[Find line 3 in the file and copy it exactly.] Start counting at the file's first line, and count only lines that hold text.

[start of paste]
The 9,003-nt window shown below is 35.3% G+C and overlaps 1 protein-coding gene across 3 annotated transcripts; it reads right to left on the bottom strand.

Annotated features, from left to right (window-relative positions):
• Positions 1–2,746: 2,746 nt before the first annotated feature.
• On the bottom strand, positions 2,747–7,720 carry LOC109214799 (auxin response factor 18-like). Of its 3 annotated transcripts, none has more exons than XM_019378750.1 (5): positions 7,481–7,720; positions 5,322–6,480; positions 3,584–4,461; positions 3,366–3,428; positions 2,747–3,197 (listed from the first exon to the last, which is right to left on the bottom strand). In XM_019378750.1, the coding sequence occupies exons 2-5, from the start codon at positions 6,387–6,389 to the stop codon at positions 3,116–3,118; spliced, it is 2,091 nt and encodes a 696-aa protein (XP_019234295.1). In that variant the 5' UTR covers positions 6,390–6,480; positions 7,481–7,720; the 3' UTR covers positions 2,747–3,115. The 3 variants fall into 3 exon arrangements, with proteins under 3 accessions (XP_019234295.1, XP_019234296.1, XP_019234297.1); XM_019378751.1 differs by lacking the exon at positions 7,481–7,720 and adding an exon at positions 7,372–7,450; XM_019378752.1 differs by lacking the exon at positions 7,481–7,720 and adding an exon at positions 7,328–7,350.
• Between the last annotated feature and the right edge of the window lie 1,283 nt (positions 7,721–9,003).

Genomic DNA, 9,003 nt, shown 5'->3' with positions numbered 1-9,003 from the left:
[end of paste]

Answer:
• Positions 1–2,746: 2,746 nt before the first annotated feature.